Action Alert: Origin of Livestock Rule--Comments Needed
Tell USDA to Finalize the 2015 Origin of Livestock Rule to Close Organic Dairy Loopholes and Maintain High Organic Integrity. NODPA is asking all certified organic farmers and consumers to submit comments to the USDA in support of a strong final Origin of Livestock Rule (OOL). Not only is this important to organic dairy farmer—it is important to all organic farmers that rely on a strong organic label that maintains consumer trust.
We have suffered greatly over the past few years, partially because the USDA has failed to close regulatory loopholes that have allowed organic dairies to skirt the rules (by continually transitioning conventional dairy animals, multiple transitions and rearing calves conventionally) and have flooded the milk market causing lower prices to farmers. Join NODPA and fight for strong and consistent standards.
All comments are due to USDA by December 2.
Click on this link: Please tell USDA that you support the proposed OOL rule.
Individual comments to the USDA are best. If you submit a form comment, they will count all carbon copies as one comment.
OOL Comment Template
INTRO: A short introductory paragraph about you and your farm. What do you grow, how long have you been certified, why organic integrity (strong standards) are important to you.
SUPPORT FOR THE RULE: A statement that clearly puts forward your support for the OOL final rule. You can use the below talking points:
- I strongly support the proposed rule on Origin of Livestock Rule and its immediate implementation.
- The OOL rule is needed to uphold consumers’ expectations about organic dairy by specifying that organic dairy animals must be raised organically from the last third of gestation or be raised organically for one year if transitioning a conventional herd to organic, which is allowed only once.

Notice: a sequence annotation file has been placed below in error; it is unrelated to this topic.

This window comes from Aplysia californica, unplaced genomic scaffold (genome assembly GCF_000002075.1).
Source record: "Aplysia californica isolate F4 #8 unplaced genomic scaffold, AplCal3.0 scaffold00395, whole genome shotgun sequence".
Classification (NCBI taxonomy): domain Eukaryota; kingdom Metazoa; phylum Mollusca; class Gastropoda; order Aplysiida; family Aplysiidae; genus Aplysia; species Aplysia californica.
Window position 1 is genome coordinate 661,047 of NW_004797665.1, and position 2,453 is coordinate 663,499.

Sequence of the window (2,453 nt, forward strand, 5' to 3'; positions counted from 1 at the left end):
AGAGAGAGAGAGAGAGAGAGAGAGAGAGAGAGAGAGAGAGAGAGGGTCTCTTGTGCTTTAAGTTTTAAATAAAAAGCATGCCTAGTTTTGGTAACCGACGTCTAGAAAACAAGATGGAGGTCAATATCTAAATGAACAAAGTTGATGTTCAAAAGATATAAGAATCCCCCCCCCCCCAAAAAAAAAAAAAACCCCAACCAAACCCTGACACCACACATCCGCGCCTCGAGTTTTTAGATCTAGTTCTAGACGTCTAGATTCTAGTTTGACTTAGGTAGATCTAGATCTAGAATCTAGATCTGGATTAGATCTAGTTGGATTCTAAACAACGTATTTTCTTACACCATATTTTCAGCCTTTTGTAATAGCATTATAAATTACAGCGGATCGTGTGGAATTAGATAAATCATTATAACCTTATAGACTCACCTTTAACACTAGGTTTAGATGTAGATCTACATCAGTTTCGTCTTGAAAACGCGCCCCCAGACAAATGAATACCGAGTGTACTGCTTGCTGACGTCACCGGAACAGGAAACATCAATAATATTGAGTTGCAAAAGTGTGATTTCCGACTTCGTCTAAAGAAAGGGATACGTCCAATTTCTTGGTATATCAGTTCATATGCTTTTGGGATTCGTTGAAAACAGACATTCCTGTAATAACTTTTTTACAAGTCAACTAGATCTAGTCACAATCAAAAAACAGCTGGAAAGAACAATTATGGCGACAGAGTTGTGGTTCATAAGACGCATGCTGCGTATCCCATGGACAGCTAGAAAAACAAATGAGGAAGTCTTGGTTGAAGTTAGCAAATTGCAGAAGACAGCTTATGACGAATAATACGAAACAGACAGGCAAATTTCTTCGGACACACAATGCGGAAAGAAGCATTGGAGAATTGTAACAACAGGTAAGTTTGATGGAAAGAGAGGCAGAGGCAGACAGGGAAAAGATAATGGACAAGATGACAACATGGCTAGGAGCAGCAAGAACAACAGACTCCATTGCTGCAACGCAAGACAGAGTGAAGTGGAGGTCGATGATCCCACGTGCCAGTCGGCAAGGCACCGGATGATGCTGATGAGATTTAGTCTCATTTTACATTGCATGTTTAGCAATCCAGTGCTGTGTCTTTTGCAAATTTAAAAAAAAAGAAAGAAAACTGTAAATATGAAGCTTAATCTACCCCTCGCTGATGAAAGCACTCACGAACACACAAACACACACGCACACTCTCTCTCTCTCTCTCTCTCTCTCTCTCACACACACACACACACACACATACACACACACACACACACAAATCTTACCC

- Once a distinct herd is transitioned to organic, all animals must be raised organically from last third of gestation
- Cycling of dairy animals in and out of organic production is prohibited.
- USDA should honor farmer-comments and strengthen, not weaken, the proposed rule.
- The delay in issuing a final rule has resulted in economic harm for organic dairy farmers from low pay prices caused by an oversupply of organic enabled and encouraged by loopholes in the rule.
- Rulemaking is critical to bring consistent enforcement, maintain a level playing field to all organic dairy producers, and uphold strong organic integrity for all organic farmers.
CLOSING: A closing statement that reaffirms your support for the 2015 proposed Origin of Livestock Rule and asks for immediate or swift implementation.
The organic community has been working with USDA to improve the standards and transparency for transitioning dairy animals to organic milk production since 2013. In 2015, USDA released a proposed rule seeking comments from the dairy industry on improving those standards. 1570 comments were received by USDA at that time, and almost all (99%) supported the regulation that would limit herd transition to a one-time event.
NODPA SUPPORTS an immediate implementation of the Final Origin of Livestock Rule and asks the USDA to prioritize the following prior submitted comments in the writing of the Final Rule:
- A producer as defined by USDA NOP may transition bovine dairy animals into organic production only once.
- A producer is eligible for this transition only if they convert an entire established non-organic dairy operation to organic production at the same geographic location within a defined 12-month period. Once that transition has started, other non-organically certified animals cannot be added to the herd.
- This transition must occur over a continuous 12-month period prior to production of milk or milk products that are to be sold, labeled, or represented as organic.
- A producer must not transition any new bovine dairy animals into organic production after the end of the 12-month transition period.
- A producer is not eligible for the exemption if it has been used by a Responsibly Connected person who has a 20% or more ownership share in their legal entity.
- The certifying entity will file an organic system plan prior to the start of transition and the transition process is overseen by the certifier as part of their accountability.
- Transitioned animals must not be sold, labeled, or represented as organic slaughter stock or organic bovine dairy animals.
- If organic management of the dairy animal, starting at the last third of gestation or at any other time it has been organic, is interrupted, the animal cannot be returned to organic certification.
- Split bovine conventional and organic milking herds at the same location are prohibited.
- Once the regulation is finalized all entities will be required to immediately meet the requirements of the Final Rule. There will be no implementation period.
Posted: to Industry News on Mon, Nov 18, 2019
Updated: Mon, Nov 18, 2019